Jan 5, 2018
Posted in: SUNTEP
By James Oloo
At Gabriel Dumont Institute, we are always very proud of our graduates. This month we caught up with Jessica Madiratta, a Saskatchewan Urban Native Teacher Education Program (SUNTEP) grad and current Grade 3 teacher at Regina Public School Division. She graduated from SUNTEP-Regina in 2010 as Jessica Wesaquate. “My maiden name, Wesaquate, connects me to my home community of Piapot First Nation located about 25 minutes outside of Regina.” Wesaquate means “sharp like a whistle; it represents intelligence.” The daughter of Lorna Wesaquate and George Bladyko, Jessica is part Polish from her father’s side. She grew up in Regina, Saskatchewan.
Jessica heard about SUNTEP when she was in high school. As she reminisces, “It was Marilyn Totten, an amazing guidance counsellor at Robert Usher Collegiate, who told me about SUNTEP.” Jessica noted that, until then, she did not know anybody who had gone through SUNTEP and was “very excited about the possibility to attend a program that specialized in Indigenous Education versus the mainstream university programs.”
Jessica proudly noted that her mother and Auntie Leona both have university degrees and that this may have influenced her own decision to pursue a university degree. She describes her mother as one of her “role models and biggest supporters.” Jessica was the first in her generation to graduate with a university degree, and the first to have attended SUNTEP. Since then, her brother has gotten a university degree in Human Justice from the University of Regina.
When asked why she chose the teaching profession, Jessica pointed out that “It might sound cliché, but I wanted to be a teacher since I was a little girl. I remember playing ‘school’ with my brothers and the neighborhood kids.” She continued, “In high school, the majority of my friends were Indigenous. Out of all of my Indigenous friends only one of them graduated with me.” It bothered Jessica that too many Indigenous students were not completing high school. “As a teenager, I recognized that there was something wrong with that picture. I faced a lot of racism growing up. I never really learned anything about my culture in school and when I did it was very stereotypical.” From her teenage years, Jessica had decided that she would what she can to change things for the better. “I wanted children, both Indigenous and non-Indigenous to know about the people who have been here since time immemorial. I only had one Indigenous teacher in my kindergarten through grade 12 education. I wanted to become a teacher so children could see there are Indigenous educators too.”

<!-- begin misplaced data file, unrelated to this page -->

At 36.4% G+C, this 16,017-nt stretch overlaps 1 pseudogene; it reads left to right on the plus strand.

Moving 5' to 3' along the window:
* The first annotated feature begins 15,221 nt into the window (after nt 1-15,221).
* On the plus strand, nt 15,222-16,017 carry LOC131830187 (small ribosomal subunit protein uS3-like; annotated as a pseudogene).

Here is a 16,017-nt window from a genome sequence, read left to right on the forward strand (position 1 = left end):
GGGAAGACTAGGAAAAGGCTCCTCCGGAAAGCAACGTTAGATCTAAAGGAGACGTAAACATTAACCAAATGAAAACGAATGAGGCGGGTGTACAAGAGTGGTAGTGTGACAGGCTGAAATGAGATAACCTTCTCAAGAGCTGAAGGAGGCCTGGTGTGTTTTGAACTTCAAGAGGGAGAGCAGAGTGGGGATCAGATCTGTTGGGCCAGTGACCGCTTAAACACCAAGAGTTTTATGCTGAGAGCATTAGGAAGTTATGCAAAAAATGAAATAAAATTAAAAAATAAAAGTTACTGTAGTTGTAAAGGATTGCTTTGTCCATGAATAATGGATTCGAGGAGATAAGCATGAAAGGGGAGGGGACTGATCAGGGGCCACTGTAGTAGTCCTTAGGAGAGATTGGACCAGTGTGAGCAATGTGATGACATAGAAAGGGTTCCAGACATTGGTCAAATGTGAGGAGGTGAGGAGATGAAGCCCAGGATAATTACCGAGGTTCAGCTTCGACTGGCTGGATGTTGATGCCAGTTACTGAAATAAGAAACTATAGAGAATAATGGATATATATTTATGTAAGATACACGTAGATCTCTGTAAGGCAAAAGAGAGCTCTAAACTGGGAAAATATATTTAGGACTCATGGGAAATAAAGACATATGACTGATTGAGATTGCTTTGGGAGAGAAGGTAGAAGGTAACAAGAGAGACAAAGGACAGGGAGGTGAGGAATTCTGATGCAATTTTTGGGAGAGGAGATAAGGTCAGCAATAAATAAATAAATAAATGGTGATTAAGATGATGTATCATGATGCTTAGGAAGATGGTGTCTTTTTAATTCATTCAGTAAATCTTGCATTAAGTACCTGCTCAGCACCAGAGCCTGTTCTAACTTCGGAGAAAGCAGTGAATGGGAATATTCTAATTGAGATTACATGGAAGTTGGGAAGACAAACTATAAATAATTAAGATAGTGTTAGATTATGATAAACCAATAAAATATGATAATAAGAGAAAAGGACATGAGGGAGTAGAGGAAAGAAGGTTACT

We asked Jessica about her personal philosophy of teaching. “My teaching philosophy is based on relationships,” she said. “It is crucial you build strong relationships with your students based on mutual respect and trust and ensure that this sets the tone for a classroom community.” She asserted that “Students feel safe when they have a relationship with their teacher. I believe in having high expectations for students. In my classroom we have regular talking circles so I am in touch with how students are feeling and if they have had a good sleep.” Jessica continued, “I believe in a holistic education where students’ needs are met in the four quadrants of the Medicine Wheel. I regularly include Indigenous perspectives into my lesson planning.”
Amidst media reports such as ‘Stress contagion’: How teacher burnout can affect your children (http://ctv.news/kEV5J6Z) and Overwhelmed Canadian Teachers May Be Quitting in Droves (https://www.theepochtimes.com/overwhelmed-canadian-teachers-quitting-in-droves_1477305.html), we asked Jessica about her experience as a teacher. Her response was reassuring: “My experiences as a teacher still match up with the reasons I wanted to become a teacher. I feel blessed to be an Indigenous woman in a teaching position. I work at a school with a high population of Indigenous students and I strive to be a positive role model for them each day.” Jessica pointed out that “There still exists a lot of racism in Regina and when I teach my students I do so with a social justice lens. I want our Indigenous children to see how beautiful our cultures and Nations are and to have a strong sense of identity.”